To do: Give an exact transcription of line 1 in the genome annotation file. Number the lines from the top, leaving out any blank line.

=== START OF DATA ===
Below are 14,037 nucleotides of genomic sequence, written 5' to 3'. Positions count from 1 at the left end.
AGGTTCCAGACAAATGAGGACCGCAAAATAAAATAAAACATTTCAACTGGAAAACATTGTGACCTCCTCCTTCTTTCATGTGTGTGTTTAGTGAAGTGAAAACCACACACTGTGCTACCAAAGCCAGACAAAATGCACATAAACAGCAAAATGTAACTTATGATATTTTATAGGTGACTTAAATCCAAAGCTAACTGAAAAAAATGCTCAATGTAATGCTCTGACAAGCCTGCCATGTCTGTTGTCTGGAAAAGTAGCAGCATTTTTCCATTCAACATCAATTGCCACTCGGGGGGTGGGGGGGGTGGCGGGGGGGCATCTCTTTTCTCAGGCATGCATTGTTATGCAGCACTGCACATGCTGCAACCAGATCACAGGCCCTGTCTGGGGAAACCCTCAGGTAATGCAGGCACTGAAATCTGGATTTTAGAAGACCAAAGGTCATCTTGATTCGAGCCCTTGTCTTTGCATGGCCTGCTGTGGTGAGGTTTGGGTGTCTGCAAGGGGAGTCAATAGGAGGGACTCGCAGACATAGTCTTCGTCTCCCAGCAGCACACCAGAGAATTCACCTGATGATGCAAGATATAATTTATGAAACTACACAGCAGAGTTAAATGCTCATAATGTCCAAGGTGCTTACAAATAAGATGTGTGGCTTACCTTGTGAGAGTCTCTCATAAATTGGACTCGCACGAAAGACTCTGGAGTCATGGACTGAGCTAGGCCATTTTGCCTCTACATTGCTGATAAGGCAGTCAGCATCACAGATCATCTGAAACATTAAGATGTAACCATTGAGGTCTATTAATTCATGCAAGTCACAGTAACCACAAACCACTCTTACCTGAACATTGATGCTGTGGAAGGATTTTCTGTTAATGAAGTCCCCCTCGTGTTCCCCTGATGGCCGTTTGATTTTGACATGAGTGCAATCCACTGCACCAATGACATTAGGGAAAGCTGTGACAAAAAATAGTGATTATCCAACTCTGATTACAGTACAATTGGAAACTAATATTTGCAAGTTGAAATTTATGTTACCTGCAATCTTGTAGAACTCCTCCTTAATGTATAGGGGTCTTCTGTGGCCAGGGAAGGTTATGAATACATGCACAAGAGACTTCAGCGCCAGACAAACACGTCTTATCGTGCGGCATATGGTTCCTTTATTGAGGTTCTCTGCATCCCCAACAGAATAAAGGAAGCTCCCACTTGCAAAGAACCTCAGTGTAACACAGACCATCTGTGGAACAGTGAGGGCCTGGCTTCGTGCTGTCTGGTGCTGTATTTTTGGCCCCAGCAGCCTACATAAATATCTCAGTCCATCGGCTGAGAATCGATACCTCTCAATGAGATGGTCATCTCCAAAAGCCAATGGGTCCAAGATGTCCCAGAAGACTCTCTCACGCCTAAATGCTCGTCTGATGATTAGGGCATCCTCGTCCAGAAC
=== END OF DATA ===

Below are 14,037 nucleotides of genomic sequence, written 5' to 3'. Positions count from 1 at the left end.